Strengths and weaknesses:
- responsive pedals and steering
- manoeuvrability and ease of parking
- more power than similar economy two-seaters
- unusable rear seats
- poor headroom
Fiat raises the cute factor by 500
A well-known name across the pond, Fiat’s 500 is a little late to the cute-party on this side of the Atlantic, but the Italian-bred urban runabout arrives in time to compete with entries like Scion’s iQ and the already-established Smart Fortwo.
The distinctive little car boasts styling that differentiates it from the aforementioned competition (and Honda’s CR-Z, the only other entrant in the class I can think of off the top of my head, but a completely different animal) by opting for less quirks in the styling and more practical proportions.
Standing on 15-inch wheels, my test model this week (a 2012 hatchback in “Lounge” trim) doesn’t look as cartoony as, say the iQ. The alloy rims, blinged with 500 badges, are a compliment to the car’s overall shape; which rather than being ‘boxy’ is almost a pyramid. Steeply swept pillars front and rear taper the passenger compartment to the small, low roof, and Fiat thankfully steered clear of the latest trend of sticking a clashing, out-of-place front end onto a little micro-commuter.
Technically not a two-seater (it has vestigial rear seats and belts, which makes it a four-passenger car) it may as well be, with a tight cabin across all axes, and headroom that will bother taller drivers.
The steering wheel doesn’t telescope, and the sunroof in my tester lowers the ceiling. I have to recline the seat until I am almost lying down so my hairless skull isn’t rubbing the liner, with arms outstretched to reach the wheel. Not my idea of a driving position; in real life I prefer to sit bolt upright and closer.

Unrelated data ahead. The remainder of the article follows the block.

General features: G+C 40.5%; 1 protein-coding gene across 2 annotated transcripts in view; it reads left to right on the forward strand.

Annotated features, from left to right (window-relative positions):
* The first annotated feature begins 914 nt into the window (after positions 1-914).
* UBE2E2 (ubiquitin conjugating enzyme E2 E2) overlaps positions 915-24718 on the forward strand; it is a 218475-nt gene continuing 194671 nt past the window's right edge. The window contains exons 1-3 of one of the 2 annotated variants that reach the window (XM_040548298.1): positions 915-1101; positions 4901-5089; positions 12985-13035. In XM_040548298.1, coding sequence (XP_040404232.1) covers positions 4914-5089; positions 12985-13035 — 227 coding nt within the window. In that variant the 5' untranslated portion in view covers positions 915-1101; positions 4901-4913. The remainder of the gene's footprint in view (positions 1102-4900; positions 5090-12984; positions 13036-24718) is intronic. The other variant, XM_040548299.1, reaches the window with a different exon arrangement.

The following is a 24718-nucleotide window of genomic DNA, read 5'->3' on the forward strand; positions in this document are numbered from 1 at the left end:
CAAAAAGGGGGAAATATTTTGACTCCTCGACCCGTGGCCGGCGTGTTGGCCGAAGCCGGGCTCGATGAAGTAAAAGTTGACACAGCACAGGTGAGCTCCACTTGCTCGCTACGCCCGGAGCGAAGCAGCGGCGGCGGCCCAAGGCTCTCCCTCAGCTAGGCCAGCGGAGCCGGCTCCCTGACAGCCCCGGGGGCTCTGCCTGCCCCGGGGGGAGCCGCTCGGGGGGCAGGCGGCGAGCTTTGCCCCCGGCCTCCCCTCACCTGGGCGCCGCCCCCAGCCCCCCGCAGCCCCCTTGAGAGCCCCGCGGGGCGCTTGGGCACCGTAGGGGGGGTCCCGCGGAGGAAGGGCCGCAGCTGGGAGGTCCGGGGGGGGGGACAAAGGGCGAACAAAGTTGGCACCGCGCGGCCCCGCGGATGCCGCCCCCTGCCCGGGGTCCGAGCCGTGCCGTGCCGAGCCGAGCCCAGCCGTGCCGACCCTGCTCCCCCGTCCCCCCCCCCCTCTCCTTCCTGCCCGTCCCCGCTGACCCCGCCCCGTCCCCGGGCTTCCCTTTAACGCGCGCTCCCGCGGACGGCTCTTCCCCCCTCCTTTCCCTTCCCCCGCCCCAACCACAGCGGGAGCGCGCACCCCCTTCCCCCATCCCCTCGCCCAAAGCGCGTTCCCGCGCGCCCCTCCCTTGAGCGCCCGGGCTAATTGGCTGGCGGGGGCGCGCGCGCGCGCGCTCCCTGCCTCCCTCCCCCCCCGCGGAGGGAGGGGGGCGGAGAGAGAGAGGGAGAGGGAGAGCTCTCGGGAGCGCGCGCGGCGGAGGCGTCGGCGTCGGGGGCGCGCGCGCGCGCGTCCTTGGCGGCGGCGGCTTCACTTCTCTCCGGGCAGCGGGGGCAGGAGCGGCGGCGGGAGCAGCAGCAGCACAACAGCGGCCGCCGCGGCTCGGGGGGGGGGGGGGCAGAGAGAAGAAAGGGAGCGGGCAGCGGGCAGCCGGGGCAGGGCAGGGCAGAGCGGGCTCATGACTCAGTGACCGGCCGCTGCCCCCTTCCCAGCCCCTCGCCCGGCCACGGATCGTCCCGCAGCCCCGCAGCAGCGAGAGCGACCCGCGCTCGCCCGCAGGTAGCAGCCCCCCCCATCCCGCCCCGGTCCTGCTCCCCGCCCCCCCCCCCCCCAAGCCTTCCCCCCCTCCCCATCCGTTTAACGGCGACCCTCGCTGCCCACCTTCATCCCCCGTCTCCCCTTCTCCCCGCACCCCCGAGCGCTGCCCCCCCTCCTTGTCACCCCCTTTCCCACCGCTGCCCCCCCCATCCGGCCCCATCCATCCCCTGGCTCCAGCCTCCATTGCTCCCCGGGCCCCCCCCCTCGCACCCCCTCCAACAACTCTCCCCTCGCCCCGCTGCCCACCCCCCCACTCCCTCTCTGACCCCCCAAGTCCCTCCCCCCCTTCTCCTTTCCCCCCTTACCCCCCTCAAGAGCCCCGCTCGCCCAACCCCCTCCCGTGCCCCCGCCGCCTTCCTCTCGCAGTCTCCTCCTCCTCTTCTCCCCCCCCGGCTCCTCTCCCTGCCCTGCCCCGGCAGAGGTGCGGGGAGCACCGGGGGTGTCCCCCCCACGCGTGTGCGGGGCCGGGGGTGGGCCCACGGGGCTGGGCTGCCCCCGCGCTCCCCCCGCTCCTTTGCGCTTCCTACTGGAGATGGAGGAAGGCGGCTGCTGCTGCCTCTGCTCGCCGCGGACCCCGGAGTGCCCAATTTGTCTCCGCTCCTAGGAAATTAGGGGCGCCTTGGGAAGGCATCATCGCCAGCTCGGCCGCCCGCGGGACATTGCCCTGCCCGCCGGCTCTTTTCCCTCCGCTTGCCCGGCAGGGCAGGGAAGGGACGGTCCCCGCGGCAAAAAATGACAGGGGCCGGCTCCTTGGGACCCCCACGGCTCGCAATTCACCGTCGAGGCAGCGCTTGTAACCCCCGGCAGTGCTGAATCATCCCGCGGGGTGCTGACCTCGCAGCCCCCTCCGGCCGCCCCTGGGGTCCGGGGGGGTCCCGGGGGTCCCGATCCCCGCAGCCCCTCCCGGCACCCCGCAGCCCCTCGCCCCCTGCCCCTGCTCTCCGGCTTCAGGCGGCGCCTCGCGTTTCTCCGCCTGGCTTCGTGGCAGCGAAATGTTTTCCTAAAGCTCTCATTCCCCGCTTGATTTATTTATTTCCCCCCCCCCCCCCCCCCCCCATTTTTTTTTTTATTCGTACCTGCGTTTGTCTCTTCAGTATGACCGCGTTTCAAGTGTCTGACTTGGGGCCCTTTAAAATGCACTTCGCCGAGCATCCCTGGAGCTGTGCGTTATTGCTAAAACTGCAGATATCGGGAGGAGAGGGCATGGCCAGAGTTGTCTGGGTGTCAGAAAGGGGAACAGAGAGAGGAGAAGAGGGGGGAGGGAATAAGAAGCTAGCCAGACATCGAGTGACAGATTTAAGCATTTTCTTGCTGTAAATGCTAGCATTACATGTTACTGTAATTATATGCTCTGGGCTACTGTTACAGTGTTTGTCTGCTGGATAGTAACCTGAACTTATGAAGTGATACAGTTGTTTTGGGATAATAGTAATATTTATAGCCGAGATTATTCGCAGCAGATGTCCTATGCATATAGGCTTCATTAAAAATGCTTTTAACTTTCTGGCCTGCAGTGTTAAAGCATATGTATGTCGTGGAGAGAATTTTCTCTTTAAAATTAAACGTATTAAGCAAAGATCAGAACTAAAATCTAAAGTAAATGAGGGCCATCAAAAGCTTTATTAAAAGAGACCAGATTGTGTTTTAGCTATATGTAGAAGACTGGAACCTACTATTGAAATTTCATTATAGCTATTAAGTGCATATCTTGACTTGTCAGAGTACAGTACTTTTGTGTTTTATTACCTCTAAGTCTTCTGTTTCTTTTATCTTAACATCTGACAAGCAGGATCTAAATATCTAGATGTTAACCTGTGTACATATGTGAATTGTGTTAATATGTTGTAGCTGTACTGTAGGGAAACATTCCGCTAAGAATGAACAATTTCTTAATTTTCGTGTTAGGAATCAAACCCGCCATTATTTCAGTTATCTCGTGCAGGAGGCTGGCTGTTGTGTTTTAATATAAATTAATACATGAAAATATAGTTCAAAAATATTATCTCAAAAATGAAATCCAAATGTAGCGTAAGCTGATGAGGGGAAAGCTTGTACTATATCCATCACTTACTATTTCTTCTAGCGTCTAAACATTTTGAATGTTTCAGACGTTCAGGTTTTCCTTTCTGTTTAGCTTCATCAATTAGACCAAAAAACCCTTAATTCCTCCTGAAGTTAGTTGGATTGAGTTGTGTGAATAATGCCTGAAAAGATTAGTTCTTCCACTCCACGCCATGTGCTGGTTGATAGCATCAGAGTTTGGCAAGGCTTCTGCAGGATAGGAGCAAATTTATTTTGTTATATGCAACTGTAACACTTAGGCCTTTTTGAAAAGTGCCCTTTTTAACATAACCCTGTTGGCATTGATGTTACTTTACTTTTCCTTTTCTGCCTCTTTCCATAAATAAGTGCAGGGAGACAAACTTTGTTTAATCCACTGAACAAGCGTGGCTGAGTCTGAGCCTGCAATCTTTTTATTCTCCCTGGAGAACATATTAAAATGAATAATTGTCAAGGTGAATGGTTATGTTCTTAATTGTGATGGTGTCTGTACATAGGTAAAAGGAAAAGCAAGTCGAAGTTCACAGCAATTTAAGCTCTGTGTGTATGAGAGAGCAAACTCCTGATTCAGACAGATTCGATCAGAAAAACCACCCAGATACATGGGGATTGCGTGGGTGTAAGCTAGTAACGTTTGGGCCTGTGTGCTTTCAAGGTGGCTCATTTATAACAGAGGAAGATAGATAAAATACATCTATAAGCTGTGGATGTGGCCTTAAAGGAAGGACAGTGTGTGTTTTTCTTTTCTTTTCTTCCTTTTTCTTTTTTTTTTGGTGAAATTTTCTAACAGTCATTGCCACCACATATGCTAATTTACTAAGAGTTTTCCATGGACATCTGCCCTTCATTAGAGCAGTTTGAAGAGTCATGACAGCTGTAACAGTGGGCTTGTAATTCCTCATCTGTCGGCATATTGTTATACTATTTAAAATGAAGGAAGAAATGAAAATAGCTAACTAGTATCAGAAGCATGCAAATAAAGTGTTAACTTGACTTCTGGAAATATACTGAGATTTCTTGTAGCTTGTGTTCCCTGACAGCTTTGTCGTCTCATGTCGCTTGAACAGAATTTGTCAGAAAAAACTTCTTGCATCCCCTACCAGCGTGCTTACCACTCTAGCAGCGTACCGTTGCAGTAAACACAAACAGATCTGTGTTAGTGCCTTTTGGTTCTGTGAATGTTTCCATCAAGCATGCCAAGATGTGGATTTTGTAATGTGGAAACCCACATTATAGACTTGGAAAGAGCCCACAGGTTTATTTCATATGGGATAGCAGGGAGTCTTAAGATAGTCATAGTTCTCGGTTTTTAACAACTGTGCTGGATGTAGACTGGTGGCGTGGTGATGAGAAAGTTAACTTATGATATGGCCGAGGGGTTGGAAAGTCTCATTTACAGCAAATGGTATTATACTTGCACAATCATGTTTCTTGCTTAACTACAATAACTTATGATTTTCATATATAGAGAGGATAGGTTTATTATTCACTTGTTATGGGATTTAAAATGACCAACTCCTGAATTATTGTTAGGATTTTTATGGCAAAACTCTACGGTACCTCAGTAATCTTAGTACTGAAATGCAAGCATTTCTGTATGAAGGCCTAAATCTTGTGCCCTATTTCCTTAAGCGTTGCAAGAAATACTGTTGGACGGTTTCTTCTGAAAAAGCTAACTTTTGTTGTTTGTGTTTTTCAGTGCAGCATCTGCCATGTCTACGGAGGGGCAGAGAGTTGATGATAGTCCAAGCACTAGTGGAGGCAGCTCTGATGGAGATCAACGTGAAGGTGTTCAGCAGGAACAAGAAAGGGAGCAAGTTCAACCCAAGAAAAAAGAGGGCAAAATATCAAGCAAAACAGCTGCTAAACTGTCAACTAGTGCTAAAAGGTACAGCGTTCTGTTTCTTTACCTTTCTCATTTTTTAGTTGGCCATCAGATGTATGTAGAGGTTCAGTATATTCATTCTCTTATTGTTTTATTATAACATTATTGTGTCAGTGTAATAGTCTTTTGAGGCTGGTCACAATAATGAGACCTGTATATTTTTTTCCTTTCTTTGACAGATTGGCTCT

It goes without saying though, that everything in the cockpit is within easy reach; and a simple, uncluttered center stack (and steering-mounted Bluetooth phone controls) leaves the dash uncluttered.
While it’s no powerhouse with its 101 horsepower and 98 lb.-ft. of torque, the 500 is still significantly more powerful than the Scion or the Smart; and I like the Fiat’s automatic transmission better than the competition’s, as well.
The six-speed Aisin gearbox does a good job (though in order to wring the most out of the 1.4 litre powerplant, a buyer might want to select the five-speed manual, with which the car is available, and shave some money off the bottom line). Nowhere near as jerky as I have found Smart’s automatic to be, and with a more sport-oriented personality than a CVT, it may also be why I’m not getting the mileage from my 500 I have in the past from other cutie-compacts.
Extremely responsive pedals are another point in the car’s favour, as far as I am concerned. Despite the low numbers, the 500 brings what it can when the gas pedal is depressed, and brings it without hesitation or sluggishness. In its intended environment, the little car allows a bit of fun-factor to come through.
Its advantages in the city are obvious: the car is extremely manoeuvrable and can be parked in many spots into which ordinary cars can’t get. The hatchback bodystyle allows it to maximize the small rear’s limited cargo capacity.
Fit and finish in my tester seems pretty good, particularly on the exterior, where its chromed accents and spoked alloy wheels elevate it above an entry-level econobox, which is good, because the tester’s price is anything but ‘econo’.
Building on a base price of $19,500 (for the Lounge Hatchback trim; 500s start as low as $15,995), this one adds rear park-assist, heated seats, the power sunroof that bothers my headroom, and those snazzy wheels (and a compact spare tire, which is a $200 option) to push the sticker price to $22,245 before freight and taxes.